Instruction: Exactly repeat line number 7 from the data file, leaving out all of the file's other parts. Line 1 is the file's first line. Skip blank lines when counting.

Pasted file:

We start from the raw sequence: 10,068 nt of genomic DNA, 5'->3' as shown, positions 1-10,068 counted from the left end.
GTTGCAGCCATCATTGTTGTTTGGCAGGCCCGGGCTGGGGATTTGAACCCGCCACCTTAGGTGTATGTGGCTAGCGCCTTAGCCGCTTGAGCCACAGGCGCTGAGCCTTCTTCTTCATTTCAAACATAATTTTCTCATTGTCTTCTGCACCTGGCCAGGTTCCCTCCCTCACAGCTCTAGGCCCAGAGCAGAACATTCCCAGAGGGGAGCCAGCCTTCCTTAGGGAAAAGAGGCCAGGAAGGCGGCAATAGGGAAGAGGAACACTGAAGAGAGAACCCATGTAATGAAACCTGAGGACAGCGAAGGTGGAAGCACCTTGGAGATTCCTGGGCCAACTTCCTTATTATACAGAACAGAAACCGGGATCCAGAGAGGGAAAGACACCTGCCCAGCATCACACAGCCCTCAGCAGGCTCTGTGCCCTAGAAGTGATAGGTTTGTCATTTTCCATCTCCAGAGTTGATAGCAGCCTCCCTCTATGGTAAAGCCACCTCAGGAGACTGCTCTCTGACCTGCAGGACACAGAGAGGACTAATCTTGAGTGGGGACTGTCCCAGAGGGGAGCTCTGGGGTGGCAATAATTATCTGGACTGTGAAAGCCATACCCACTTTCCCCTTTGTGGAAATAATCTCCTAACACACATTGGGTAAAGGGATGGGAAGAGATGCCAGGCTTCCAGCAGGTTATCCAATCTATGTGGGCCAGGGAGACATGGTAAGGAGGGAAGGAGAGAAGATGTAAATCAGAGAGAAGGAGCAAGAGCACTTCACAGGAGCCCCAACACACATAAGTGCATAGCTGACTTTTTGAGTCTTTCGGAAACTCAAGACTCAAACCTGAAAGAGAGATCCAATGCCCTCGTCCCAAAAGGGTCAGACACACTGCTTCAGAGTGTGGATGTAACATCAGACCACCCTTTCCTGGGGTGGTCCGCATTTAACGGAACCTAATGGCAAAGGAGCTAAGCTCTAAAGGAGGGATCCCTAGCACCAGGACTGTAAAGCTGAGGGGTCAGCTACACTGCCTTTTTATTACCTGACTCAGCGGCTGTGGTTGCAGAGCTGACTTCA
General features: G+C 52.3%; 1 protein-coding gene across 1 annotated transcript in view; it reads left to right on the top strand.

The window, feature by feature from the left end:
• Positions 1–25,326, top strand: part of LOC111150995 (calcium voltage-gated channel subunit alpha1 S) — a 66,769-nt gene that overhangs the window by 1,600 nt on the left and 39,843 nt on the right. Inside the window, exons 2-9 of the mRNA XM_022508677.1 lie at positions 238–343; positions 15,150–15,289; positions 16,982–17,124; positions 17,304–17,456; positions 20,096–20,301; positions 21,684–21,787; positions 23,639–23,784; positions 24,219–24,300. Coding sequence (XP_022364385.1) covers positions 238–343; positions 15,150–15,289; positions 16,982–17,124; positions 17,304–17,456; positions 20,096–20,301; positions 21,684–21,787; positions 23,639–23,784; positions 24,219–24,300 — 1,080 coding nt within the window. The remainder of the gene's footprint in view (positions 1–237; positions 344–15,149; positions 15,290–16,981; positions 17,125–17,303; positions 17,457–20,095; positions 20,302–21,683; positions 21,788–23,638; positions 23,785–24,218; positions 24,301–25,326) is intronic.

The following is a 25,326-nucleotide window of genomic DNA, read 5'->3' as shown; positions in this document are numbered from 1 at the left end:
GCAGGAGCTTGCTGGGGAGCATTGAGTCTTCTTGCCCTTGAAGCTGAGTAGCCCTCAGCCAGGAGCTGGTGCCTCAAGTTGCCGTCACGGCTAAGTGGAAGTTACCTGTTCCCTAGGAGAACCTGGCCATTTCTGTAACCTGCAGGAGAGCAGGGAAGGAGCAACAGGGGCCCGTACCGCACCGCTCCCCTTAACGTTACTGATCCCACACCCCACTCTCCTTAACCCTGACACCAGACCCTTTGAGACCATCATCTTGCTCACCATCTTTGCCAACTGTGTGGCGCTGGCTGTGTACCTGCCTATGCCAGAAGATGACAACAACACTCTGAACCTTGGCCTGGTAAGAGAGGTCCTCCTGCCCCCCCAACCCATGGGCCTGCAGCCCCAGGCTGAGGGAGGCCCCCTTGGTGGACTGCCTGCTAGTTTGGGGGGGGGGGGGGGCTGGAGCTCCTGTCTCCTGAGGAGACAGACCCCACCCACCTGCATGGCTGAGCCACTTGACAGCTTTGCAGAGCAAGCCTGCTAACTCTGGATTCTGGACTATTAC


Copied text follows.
GCAGGAGCTTGCTGGGGAGCATTGAGTCTTCTTGCCCTTGAAGCTGAGTAGCCCTCAGCCAGGAGCTGGTGCCTCAAGTTGCCGTCACGGCTAAGTGGAAGTTACCTGTTCCCTAGGAGAACCTGGCCATTTCTGTAACCTGCAGGAGAGCAGGGAAGGAGCAACAGGGGCCCGTACCGCACCGCTCCCCTTAACGTTACTGATCCCACACCCCACTCTCCTTAACCCTGACACCAGACCCTTTGAGACCATCATCTTGCTCACCATCTTTGCCAACTGTGTGGCGCTGGCTGTGTACCTGCCTATGCCAGAAGATGACAACAACACTCTGAACCTTGGCCTGGTAAGAGAGGTCCTCCTGCCCCCCCAACCCATGGGCCTGCAGCCCCAGGCTGAGGGAGGCCCCCTTGGTGGACTGCCTGCTAGTTTGGGGGGGGGGGGGGGCTGGAGCTCCTGTCTCCTGAGGAGACAGACCCCACCCACCTGCATGGCTGAGCCACTTGACAGCTTTGCAGAGCAAGCCTGCTAACTCTGGATTCTGGACTATTAC